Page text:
In the meantime, Robert Shiller of the Case-Shiller Home Price Index made the dramatic statement that, with Americans’ growing shift to renting and city living, suburban home prices may never rebound in our lifetime. “Except for some exceptional boom periods, housing has never been a good financial investment,” he said. Shiller, the world’s leading student of bubbles, housing and otherwise, found that from “1890 to 1990, the rate of return on residential real estate was just about zero after inflation.”

According to Richard Florida, author of The Great Reset: How New Ways of Living and Working Drive Post-Crash Prosperity, “Mobility and flexibility are key principles of the modern economy. Home ownership limits both. According to one important study, cities with higher home ownership rates also suffer from higher unemployment rates.” Linda and I can attest that mobility and flexibility were key qualities in our quest for a leaner style of living.

And Nassim Nicholas Taleb writes in his bestselling book The Black Swan: The Impact of the Highly Improbable: “Also consider the number of families who tunnel on their future, locking themselves into hard-to-flip real estate thinking they are going to live there permanently, not realizing that the general track record for sedentary living is dire. Don’t they see those well-dressed real-estate agents driving around in fancy two-door German cars? We are very nomadic, far more than we plan to be, and forcibly so. Consider how many people who have abruptly lost their job deemed it likely to occur, even a few days before.”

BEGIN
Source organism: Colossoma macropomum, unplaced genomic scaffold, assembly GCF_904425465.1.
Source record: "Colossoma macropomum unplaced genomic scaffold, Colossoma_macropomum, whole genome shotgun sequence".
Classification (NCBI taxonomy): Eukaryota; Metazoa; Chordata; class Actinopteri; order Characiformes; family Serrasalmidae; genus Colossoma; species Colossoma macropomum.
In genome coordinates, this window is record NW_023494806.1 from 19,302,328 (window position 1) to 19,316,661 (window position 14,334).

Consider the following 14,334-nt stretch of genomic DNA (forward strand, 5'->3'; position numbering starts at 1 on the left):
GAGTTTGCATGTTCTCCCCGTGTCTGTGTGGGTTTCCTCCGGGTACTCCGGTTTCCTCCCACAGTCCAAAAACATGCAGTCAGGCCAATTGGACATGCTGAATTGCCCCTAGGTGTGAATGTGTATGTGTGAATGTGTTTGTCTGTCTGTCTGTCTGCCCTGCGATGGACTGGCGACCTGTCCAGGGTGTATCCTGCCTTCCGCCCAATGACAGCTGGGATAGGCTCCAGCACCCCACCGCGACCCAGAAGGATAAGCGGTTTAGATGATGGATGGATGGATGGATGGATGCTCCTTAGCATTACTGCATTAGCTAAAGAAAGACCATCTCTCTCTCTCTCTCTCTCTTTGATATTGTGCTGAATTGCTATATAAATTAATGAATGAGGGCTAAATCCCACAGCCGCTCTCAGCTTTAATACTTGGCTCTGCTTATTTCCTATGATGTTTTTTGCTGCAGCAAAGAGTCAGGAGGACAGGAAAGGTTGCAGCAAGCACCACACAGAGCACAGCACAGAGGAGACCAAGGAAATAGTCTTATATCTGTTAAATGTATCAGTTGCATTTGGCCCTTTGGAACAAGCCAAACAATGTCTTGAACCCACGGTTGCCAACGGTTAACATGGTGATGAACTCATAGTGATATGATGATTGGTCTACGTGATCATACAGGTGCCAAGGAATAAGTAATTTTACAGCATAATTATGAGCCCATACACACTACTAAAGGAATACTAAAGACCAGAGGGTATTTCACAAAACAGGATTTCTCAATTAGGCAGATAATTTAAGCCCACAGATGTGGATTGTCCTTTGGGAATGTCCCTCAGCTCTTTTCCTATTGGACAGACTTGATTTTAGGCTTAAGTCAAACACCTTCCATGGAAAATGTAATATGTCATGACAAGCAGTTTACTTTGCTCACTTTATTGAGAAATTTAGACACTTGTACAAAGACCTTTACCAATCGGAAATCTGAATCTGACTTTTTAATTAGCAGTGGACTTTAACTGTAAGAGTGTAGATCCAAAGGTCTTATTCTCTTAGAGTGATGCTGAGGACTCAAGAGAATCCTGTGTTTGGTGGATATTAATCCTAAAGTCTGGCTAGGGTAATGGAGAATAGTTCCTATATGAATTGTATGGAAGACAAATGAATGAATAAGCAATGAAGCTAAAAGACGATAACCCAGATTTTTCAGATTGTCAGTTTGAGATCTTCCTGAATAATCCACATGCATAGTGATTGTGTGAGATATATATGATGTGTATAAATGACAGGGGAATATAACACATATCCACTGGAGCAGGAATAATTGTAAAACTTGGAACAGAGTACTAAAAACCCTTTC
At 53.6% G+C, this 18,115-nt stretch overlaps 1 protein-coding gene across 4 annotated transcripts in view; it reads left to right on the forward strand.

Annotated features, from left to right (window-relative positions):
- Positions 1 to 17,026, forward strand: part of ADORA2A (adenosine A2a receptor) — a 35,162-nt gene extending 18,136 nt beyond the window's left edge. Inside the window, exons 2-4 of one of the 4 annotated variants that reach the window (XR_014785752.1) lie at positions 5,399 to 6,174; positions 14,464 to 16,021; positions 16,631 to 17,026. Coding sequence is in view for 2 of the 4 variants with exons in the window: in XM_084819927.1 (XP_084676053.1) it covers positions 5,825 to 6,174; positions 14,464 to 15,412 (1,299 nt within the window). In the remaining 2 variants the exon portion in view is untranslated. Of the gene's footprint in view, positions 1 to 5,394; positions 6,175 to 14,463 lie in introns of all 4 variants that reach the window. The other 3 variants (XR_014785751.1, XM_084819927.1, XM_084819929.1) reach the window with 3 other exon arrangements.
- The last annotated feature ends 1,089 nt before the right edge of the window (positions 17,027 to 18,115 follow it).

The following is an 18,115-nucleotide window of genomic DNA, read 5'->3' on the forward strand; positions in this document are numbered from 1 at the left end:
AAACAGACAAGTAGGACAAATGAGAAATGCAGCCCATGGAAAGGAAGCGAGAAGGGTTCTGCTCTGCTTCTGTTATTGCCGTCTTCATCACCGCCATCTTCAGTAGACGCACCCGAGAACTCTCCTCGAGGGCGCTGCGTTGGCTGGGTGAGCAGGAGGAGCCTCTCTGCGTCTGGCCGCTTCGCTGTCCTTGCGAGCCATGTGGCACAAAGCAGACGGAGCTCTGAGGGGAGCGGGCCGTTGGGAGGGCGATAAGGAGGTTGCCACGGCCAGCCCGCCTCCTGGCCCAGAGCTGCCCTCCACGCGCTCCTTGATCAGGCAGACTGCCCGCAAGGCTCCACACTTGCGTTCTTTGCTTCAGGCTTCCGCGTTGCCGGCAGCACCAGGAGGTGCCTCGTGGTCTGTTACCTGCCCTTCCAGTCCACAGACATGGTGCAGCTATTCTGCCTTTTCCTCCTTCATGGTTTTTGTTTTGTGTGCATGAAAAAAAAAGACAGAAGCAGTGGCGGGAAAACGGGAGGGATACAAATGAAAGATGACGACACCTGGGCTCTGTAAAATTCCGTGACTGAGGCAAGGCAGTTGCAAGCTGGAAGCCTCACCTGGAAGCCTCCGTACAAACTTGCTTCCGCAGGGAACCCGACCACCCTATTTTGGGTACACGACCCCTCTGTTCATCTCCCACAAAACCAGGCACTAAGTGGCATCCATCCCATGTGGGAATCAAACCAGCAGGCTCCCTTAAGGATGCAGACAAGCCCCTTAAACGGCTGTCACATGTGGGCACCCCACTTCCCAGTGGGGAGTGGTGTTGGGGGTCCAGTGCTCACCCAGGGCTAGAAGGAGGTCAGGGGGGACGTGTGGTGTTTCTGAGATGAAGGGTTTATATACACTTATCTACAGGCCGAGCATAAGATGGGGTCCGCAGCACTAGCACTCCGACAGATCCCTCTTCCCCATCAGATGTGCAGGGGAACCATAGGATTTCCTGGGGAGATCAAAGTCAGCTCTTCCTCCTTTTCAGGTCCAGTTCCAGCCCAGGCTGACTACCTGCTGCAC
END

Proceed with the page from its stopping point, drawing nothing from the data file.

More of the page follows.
All of which suggests that Linda and I made a smart move when we escaped house arrest and adopted a more mobile means of living. Just the other day, a prominent regional magazine announced that our new hometown of Franklin, Tennessee, beat out another place we’ve called home, Savannah, Georgia, as the best southern town. And since we’ve mobilized our lives, we’ve had the pleasure of living in other popular destinations like Celebration, Florida and Nantucket, Massachusetts. While it might not be for everyone, we are loving the leasing lifestyle!

Sedentary Stuff Syndrome

I read the other day about a phenomenon called “sedentary death syndrome,” the chronic condition caused by sitting too much, which contributes to all sorts of ailments. The antidote, the article suggested, was simply to get moving, and that is good advice. Moving, in all its forms, has a way of helping us shed the excess in our lives, whether it is bodily weight or the weight of stuff.

As I’ve posted here earlier, my wife and I adopted the motto of “minimize to mobilize” during the process of paring our possessions in order to move as frequently as we liked. But whether or not that is your intention, you can benefit from living with less stuff. I share about our journey in an article titled “Is Your Stuff Holding You Hostage?” in the latest issue of Facts & Trends magazine.